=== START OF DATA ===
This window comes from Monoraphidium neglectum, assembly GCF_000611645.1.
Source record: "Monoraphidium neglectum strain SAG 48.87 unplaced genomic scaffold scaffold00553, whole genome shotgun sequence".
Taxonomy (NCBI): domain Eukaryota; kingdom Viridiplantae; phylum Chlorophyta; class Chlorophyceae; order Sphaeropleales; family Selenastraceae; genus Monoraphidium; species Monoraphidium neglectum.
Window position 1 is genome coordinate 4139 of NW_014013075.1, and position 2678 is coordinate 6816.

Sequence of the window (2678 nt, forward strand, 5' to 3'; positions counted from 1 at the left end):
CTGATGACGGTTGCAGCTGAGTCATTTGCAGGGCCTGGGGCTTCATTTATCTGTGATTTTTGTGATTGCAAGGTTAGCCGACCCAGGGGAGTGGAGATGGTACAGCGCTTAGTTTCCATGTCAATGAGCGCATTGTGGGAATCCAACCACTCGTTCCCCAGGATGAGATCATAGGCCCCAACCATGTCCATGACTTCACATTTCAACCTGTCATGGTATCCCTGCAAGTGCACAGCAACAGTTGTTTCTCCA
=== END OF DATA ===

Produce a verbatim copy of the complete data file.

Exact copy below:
This window comes from Monoraphidium neglectum, assembly GCF_000611645.1.
Source record: "Monoraphidium neglectum strain SAG 48.87 unplaced genomic scaffold scaffold00553, whole genome shotgun sequence".
Taxonomy (NCBI): domain Eukaryota; kingdom Viridiplantae; phylum Chlorophyta; class Chlorophyceae; order Sphaeropleales; family Selenastraceae; genus Monoraphidium; species Monoraphidium neglectum.
Window position 1 is genome coordinate 4139 of NW_014013075.1, and position 2678 is coordinate 6816.

Sequence of the window (2678 nt, forward strand, 5' to 3'; positions counted from 1 at the left end):
CTGATGACGGTTGCAGCTGAGTCATTTGCAGGGCCTGGGGCTTCATTTATCTGTGATTTTTGTGATTGCAAGGTTAGCCGACCCAGGGGAGTGGAGATGGTACAGCGCTTAGTTTCCATGTCAATGAGCGCATTGTGGGAATCCAACCACTCGTTCCCCAGGATGAGATCATAGGCCCCAACCATGTCCATGACTTCACATTTCAACCTGTCATGGTATCCCTGCAAGTGCACAGCAACAGTTGTTTCTCCA